William Thornton, architect of the Capitol, designed the splendid Octagon house for a wealthy client, Col. John Tayloe. At the time
Actually a hexagon with a semicircular tower at the entrance, the three-story red brick house represents the Federal style at its height. It is embellished with wrought-iron grilled railings and marble panels above the second-floor windows. An Ionic portico defines the main entrance and is reached by a staircase with decorative railings and light standards. The unusual building shape allows for a circular entrance hall, an oval stairhall with a winding staircase, and other curved rooms. The entry hall with its gray and white marble floor, enriched trim, and imported cast-iron stoves conveyed wealth and formality. All of the public rooms were placed on the first floor, with the exception of the library, which commanded an imposing position in the circular room above the entry hall. Throughout, great attention was paid to the functional aspects of the public spaces, family and service areas, and the mixing of these functions according to customs of the day.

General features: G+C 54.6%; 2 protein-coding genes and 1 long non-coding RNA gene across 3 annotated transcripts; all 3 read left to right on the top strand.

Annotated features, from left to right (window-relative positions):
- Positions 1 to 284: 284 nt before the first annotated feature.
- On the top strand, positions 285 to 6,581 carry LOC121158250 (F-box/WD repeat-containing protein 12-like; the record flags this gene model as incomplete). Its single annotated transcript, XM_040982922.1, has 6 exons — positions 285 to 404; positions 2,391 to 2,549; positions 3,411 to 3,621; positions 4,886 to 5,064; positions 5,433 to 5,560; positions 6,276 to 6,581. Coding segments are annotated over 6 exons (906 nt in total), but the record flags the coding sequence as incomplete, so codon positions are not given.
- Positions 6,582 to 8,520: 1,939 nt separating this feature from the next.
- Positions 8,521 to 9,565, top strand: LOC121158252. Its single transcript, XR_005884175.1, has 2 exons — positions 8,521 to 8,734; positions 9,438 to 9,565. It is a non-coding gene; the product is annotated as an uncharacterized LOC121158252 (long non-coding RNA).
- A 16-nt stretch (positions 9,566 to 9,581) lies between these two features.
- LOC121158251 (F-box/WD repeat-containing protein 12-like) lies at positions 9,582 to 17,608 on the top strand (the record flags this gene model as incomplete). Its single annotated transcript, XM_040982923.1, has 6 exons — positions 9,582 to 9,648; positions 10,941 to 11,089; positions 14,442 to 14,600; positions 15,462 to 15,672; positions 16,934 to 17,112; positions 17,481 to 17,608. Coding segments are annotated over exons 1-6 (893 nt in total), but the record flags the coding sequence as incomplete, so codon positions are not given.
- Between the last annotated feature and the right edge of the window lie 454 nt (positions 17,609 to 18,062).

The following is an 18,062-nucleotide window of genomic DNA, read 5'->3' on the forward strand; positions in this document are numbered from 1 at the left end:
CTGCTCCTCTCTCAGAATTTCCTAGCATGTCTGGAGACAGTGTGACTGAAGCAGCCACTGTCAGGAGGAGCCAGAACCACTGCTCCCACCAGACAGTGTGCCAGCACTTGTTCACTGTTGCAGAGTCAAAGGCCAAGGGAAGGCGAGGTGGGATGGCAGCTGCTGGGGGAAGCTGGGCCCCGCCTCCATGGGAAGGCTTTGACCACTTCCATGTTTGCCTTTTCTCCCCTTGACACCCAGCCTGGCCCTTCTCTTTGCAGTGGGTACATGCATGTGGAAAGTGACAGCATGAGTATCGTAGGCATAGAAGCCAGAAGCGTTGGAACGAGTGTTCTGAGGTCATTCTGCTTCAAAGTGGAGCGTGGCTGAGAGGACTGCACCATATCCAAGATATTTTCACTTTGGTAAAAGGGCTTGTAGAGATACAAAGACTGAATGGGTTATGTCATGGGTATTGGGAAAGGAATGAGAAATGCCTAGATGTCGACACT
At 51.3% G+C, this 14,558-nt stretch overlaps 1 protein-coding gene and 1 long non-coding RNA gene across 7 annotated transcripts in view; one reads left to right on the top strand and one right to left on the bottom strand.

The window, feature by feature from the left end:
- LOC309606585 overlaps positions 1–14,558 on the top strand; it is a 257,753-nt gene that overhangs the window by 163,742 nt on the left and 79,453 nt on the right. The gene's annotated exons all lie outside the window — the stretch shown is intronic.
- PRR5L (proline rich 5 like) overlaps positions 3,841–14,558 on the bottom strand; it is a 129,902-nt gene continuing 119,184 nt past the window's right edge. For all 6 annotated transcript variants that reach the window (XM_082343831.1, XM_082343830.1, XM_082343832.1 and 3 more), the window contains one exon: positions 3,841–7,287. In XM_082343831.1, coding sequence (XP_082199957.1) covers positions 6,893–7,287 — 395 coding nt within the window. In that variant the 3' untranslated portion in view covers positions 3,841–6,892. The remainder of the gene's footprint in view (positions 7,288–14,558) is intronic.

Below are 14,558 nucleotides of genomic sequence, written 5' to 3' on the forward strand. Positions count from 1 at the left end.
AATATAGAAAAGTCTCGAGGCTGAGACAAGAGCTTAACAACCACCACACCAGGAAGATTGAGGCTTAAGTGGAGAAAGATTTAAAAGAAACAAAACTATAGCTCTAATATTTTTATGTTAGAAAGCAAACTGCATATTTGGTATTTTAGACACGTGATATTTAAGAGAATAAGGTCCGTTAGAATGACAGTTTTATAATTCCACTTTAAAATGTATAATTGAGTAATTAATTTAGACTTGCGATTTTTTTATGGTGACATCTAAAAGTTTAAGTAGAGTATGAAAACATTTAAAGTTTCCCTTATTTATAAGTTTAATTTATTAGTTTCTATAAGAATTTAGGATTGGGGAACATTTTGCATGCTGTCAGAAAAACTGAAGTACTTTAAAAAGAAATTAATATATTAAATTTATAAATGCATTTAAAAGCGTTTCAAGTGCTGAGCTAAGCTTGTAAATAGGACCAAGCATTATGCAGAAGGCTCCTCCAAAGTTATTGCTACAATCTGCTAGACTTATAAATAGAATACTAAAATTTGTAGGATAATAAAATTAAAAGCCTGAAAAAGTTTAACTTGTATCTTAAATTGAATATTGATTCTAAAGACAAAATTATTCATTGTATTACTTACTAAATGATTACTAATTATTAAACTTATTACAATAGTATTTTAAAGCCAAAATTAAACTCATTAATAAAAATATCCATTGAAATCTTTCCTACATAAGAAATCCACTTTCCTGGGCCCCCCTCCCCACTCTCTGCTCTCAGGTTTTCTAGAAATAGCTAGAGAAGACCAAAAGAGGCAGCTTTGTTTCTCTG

The once-glorious outbuildings and garden are either gone or much abbreviated by the walkway to the new American Institute of Architects headquarters at the rear. Today the Octagon serves as a historic house museum.